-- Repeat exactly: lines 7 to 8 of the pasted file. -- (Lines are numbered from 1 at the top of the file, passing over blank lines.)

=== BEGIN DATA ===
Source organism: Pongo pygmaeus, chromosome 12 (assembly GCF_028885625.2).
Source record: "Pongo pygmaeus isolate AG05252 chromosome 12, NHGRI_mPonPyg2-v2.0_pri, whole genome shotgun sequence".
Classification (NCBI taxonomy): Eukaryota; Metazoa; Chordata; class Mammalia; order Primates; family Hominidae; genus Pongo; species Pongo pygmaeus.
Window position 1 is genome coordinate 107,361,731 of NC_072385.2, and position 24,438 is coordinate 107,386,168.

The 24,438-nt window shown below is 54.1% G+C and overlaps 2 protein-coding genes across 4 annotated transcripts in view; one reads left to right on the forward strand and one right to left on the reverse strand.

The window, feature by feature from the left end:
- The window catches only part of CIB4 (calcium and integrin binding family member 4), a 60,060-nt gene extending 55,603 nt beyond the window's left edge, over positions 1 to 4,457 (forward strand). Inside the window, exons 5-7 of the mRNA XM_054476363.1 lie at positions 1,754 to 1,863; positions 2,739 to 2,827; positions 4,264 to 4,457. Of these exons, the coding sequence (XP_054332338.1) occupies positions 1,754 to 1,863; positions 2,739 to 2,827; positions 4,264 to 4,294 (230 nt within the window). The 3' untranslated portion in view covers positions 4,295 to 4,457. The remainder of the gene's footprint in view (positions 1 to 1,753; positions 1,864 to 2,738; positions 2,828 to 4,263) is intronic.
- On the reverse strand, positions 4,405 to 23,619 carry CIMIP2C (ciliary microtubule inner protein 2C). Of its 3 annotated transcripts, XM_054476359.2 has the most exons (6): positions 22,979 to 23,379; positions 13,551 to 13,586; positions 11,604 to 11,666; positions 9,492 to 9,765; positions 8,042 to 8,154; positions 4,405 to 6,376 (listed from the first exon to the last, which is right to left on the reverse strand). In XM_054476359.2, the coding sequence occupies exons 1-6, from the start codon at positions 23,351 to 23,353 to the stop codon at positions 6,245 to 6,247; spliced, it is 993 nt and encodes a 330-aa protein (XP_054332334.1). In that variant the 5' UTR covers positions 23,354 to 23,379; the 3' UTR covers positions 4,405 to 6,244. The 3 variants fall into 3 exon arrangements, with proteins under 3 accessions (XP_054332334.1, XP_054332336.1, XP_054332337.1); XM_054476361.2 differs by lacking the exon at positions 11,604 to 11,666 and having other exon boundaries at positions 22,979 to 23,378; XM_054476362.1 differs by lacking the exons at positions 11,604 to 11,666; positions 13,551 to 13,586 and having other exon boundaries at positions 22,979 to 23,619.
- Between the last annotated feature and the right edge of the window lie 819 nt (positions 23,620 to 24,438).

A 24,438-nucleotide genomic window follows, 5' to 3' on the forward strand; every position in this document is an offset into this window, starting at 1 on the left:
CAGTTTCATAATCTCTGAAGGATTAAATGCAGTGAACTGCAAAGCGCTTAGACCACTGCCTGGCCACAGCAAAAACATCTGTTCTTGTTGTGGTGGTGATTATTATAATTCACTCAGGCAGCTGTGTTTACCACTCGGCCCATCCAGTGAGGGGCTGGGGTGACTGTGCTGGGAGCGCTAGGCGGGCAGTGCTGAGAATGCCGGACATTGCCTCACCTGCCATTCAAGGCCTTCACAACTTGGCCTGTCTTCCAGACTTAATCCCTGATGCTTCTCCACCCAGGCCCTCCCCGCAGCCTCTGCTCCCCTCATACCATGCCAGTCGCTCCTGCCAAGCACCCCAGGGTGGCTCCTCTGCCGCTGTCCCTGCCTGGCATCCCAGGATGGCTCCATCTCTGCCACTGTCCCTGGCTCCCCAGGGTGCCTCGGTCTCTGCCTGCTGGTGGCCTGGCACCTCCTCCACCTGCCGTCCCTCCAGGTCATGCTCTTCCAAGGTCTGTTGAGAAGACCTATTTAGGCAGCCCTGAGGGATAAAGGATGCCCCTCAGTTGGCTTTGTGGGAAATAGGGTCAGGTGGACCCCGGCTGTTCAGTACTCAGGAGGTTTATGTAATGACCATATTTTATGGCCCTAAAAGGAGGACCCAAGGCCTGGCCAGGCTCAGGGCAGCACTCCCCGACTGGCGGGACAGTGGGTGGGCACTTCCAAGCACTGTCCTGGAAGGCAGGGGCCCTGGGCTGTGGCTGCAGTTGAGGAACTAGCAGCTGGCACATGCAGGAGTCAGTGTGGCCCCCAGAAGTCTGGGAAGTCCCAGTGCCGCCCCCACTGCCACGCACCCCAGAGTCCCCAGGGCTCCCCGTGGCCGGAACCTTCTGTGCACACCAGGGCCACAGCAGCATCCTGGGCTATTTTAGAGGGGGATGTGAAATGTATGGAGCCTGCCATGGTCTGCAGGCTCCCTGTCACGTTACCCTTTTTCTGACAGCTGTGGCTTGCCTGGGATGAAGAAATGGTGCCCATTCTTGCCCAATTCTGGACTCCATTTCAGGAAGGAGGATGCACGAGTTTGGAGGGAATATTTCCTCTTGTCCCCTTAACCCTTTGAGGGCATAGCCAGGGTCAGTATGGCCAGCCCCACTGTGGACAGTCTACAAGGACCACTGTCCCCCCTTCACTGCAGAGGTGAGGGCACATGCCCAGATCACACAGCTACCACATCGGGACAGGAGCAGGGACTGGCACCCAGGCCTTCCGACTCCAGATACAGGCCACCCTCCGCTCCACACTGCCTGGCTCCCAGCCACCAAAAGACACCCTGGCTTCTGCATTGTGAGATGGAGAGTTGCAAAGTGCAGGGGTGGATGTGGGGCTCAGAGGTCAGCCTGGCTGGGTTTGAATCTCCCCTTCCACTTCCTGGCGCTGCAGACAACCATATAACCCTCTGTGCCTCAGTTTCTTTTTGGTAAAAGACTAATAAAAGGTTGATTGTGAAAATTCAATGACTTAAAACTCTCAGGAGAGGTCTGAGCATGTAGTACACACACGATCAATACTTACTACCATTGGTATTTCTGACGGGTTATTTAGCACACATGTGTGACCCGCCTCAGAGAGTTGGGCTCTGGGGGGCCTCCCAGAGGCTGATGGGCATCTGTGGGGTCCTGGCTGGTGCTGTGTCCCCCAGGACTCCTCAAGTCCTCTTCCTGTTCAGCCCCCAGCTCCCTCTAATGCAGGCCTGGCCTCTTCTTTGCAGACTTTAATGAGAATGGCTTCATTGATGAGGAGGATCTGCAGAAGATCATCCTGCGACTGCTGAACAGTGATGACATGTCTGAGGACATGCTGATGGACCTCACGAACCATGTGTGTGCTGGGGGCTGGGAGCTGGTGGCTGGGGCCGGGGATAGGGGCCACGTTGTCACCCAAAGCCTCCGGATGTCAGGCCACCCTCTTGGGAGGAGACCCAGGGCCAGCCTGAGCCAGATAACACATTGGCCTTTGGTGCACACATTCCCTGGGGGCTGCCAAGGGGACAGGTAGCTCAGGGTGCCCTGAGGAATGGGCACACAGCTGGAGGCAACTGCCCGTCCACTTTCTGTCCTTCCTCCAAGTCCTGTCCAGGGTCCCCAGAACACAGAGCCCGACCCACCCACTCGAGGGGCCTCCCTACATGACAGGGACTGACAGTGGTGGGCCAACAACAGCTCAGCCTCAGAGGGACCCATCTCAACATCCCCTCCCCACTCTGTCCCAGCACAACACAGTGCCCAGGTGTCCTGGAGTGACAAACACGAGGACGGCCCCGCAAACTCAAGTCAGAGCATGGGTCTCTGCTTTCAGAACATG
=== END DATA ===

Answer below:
- The window catches only part of CIB4 (calcium and integrin binding family member 4), a 60,060-nt gene extending 55,603 nt beyond the window's left edge, over positions 1 to 4,457 (forward strand). Inside the window, exons 5-7 of the mRNA XM_054476363.1 lie at positions 1,754 to 1,863; positions 2,739 to 2,827; positions 4,264 to 4,457. Of these exons, the coding sequence (XP_054332338.1) occupies positions 1,754 to 1,863; positions 2,739 to 2,827; positions 4,264 to 4,294 (230 nt within the window). The 3' untranslated portion in view covers positions 4,295 to 4,457. The remainder of the gene's footprint in view (positions 1 to 1,753; positions 1,864 to 2,738; positions 2,828 to 4,263) is intronic.
- On the reverse strand, positions 4,405 to 23,619 carry CIMIP2C (ciliary microtubule inner protein 2C). Of its 3 annotated transcripts, XM_054476359.2 has the most exons (6): positions 22,979 to 23,379; positions 13,551 to 13,586; positions 11,604 to 11,666; positions 9,492 to 9,765; positions 8,042 to 8,154; positions 4,405 to 6,376 (listed from the first exon to the last, which is right to left on the reverse strand). In XM_054476359.2, the coding sequence occupies exons 1-6, from the start codon at positions 23,351 to 23,353 to the stop codon at positions 6,245 to 6,247; spliced, it is 993 nt and encodes a 330-aa protein (XP_054332334.1). In that variant the 5' UTR covers positions 23,354 to 23,379; the 3' UTR covers positions 4,405 to 6,244. The 3 variants fall into 3 exon arrangements, with proteins under 3 accessions (XP_054332334.1, XP_054332336.1, XP_054332337.1); XM_054476361.2 differs by lacking the exon at positions 11,604 to 11,666 and having other exon boundaries at positions 22,979 to 23,378; XM_054476362.1 differs by lacking the exons at positions 11,604 to 11,666; positions 13,551 to 13,586 and having other exon boundaries at positions 22,979 to 23,619.